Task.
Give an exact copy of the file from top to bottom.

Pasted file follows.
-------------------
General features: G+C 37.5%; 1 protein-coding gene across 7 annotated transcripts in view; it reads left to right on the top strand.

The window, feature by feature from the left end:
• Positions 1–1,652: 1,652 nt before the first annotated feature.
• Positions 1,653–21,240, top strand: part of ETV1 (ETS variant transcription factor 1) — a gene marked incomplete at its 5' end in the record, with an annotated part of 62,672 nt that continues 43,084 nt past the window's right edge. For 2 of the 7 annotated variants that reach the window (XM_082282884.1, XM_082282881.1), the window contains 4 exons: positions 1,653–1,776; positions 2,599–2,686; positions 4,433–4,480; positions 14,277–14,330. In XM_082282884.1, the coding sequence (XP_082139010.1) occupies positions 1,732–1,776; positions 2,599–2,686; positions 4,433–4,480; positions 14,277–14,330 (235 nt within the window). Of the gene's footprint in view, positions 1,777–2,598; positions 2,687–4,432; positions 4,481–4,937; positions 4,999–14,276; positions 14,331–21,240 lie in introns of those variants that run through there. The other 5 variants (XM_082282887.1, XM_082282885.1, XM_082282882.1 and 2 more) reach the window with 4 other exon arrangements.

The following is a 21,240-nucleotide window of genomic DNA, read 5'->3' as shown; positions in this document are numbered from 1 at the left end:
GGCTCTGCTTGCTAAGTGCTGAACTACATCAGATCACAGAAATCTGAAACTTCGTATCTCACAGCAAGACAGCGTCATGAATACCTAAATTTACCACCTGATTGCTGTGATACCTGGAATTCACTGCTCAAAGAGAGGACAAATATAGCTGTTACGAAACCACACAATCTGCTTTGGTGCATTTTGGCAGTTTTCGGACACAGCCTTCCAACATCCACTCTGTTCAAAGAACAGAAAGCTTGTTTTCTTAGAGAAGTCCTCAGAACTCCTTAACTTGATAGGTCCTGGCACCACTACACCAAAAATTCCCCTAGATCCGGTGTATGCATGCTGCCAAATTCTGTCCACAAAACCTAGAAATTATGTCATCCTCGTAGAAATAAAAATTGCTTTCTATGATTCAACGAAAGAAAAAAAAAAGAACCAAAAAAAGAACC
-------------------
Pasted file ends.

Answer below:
General features: G+C 37.5%; 1 protein-coding gene across 7 annotated transcripts in view; it reads left to right on the top strand.

The window, feature by feature from the left end:
• Positions 1–1,652: 1,652 nt before the first annotated feature.
• Positions 1,653–21,240, top strand: part of ETV1 (ETS variant transcription factor 1) — a gene marked incomplete at its 5' end in the record, with an annotated part of 62,672 nt that continues 43,084 nt past the window's right edge. For 2 of the 7 annotated variants that reach the window (XM_082282884.1, XM_082282881.1), the window contains 4 exons: positions 1,653–1,776; positions 2,599–2,686; positions 4,433–4,480; positions 14,277–14,330. In XM_082282884.1, the coding sequence (XP_082139010.1) occupies positions 1,732–1,776; positions 2,599–2,686; positions 4,433–4,480; positions 14,277–14,330 (235 nt within the window). Of the gene's footprint in view, positions 1,777–2,598; positions 2,687–4,432; positions 4,481–4,937; positions 4,999–14,276; positions 14,331–21,240 lie in introns of those variants that run through there. The other 5 variants (XM_082282887.1, XM_082282885.1, XM_082282882.1 and 2 more) reach the window with 4 other exon arrangements.

The following is a 21,240-nucleotide window of genomic DNA, read 5'->3' as shown; positions in this document are numbered from 1 at the left end:
GGCTCTGCTTGCTAAGTGCTGAACTACATCAGATCACAGAAATCTGAAACTTCGTATCTCACAGCAAGACAGCGTCATGAATACCTAAATTTACCACCTGATTGCTGTGATACCTGGAATTCACTGCTCAAAGAGAGGACAAATATAGCTGTTACGAAACCACACAATCTGCTTTGGTGCATTTTGGCAGTTTTCGGACACAGCCTTCCAACATCCACTCTGTTCAAAGAACAGAAAGCTTGTTTTCTTAGAGAAGTCCTCAGAACTCCTTAACTTGATAGGTCCTGGCACCACTACACCAAAAATTCCCCTAGATCCGGTGTATGCATGCTGCCAAATTCTGTCCACAAAACCTAGAAATTATGTCATCCTCGTAGAAATAAAAATTGCTTTCTATGATTCAACGAAAGAAAAAAAAAAGAACCAAAAAAAGAACC